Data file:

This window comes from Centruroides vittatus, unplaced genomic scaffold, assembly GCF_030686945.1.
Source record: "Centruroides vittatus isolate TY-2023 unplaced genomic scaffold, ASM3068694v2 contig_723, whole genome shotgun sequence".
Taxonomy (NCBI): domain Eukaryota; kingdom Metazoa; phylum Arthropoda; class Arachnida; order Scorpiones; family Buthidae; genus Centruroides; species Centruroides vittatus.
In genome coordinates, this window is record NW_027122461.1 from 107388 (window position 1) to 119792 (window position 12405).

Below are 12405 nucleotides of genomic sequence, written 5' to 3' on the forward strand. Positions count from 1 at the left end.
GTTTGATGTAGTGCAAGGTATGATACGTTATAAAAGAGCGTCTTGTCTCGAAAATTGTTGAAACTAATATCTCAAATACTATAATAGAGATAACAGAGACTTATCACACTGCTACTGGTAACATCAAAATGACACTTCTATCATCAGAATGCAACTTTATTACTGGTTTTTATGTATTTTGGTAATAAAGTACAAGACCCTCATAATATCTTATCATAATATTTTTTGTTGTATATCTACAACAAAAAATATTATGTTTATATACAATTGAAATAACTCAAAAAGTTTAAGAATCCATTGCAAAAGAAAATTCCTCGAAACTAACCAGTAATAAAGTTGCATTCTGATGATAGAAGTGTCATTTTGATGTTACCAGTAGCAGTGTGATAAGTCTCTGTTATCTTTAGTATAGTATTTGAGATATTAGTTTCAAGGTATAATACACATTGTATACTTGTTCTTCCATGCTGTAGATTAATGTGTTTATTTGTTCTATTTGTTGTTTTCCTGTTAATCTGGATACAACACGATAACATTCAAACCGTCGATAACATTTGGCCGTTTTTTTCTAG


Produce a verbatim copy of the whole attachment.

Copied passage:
This window comes from Centruroides vittatus, unplaced genomic scaffold, assembly GCF_030686945.1.
Source record: "Centruroides vittatus isolate TY-2023 unplaced genomic scaffold, ASM3068694v2 contig_723, whole genome shotgun sequence".
Taxonomy (NCBI): domain Eukaryota; kingdom Metazoa; phylum Arthropoda; class Arachnida; order Scorpiones; family Buthidae; genus Centruroides; species Centruroides vittatus.
In genome coordinates, this window is record NW_027122461.1 from 107388 (window position 1) to 119792 (window position 12405).

Below are 12405 nucleotides of genomic sequence, written 5' to 3' on the forward strand. Positions count from 1 at the left end.
GTTTGATGTAGTGCAAGGTATGATACGTTATAAAAGAGCGTCTTGTCTCGAAAATTGTTGAAACTAATATCTCAAATACTATAATAGAGATAACAGAGACTTATCACACTGCTACTGGTAACATCAAAATGACACTTCTATCATCAGAATGCAACTTTATTACTGGTTTTTATGTATTTTGGTAATAAAGTACAAGACCCTCATAATATCTTATCATAATATTTTTTGTTGTATATCTACAACAAAAAATATTATGTTTATATACAATTGAAATAACTCAAAAAGTTTAAGAATCCATTGCAAAAGAAAATTCCTCGAAACTAACCAGTAATAAAGTTGCATTCTGATGATAGAAGTGTCATTTTGATGTTACCAGTAGCAGTGTGATAAGTCTCTGTTATCTTTAGTATAGTATTTGAGATATTAGTTTCAAGGTATAATACACATTGTATACTTGTTCTTCCATGCTGTAGATTAATGTGTTTATTTGTTCTATTTGTTGTTTTCCTGTTAATCTGGATACAACACGATAACATTCAAACCGTCGATAACATTTGGCCGTTTTTTTCTAG